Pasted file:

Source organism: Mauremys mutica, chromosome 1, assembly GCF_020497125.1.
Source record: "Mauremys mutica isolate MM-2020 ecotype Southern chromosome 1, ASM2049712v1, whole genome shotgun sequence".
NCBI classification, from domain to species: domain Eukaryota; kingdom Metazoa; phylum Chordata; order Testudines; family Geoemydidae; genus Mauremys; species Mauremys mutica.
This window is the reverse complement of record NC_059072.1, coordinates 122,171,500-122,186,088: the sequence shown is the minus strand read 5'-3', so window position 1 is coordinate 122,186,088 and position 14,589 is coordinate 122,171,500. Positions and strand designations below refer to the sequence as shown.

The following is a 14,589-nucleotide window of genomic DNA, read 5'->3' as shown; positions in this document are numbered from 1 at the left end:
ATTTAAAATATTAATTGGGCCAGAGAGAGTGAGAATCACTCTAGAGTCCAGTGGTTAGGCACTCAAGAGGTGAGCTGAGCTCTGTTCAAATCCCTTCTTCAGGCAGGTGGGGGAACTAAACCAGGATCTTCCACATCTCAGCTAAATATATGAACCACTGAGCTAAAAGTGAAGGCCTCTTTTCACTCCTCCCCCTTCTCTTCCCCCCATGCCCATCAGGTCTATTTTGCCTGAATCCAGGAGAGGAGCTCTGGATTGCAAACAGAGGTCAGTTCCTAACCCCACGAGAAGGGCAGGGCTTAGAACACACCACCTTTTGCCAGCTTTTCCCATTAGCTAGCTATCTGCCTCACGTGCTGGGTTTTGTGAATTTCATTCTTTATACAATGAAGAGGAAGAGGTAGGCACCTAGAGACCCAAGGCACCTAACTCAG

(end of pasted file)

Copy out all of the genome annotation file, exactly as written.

Source organism: Mauremys mutica, chromosome 1, assembly GCF_020497125.1.
Source record: "Mauremys mutica isolate MM-2020 ecotype Southern chromosome 1, ASM2049712v1, whole genome shotgun sequence".
NCBI classification, from domain to species: domain Eukaryota; kingdom Metazoa; phylum Chordata; order Testudines; family Geoemydidae; genus Mauremys; species Mauremys mutica.
This window is the reverse complement of record NC_059072.1, coordinates 122,171,500-122,186,088: the sequence shown is the minus strand read 5'-3', so window position 1 is coordinate 122,186,088 and position 14,589 is coordinate 122,171,500. Positions and strand designations below refer to the sequence as shown.

The following is a 14,589-nucleotide window of genomic DNA, read 5'->3' as shown; positions in this document are numbered from 1 at the left end:
ATTTAAAATATTAATTGGGCCAGAGAGAGTGAGAATCACTCTAGAGTCCAGTGGTTAGGCACTCAAGAGGTGAGCTGAGCTCTGTTCAAATCCCTTCTTCAGGCAGGTGGGGGAACTAAACCAGGATCTTCCACATCTCAGCTAAATATATGAACCACTGAGCTAAAAGTGAAGGCCTCTTTTCACTCCTCCCCCTTCTCTTCCCCCCATGCCCATCAGGTCTATTTTGCCTGAATCCAGGAGAGGAGCTCTGGATTGCAAACAGAGGTCAGTTCCTAACCCCACGAGAAGGGCAGGGCTTAGAACACACCACCTTTTGCCAGCTTTTCCCATTAGCTAGCTATCTGCCTCACGTGCTGGGTTTTGTGAATTTCATTCTTTATACAATGAAGAGGAAGAGGTAGGCACCTAGAGACCCAAGGCACCTAACTCAG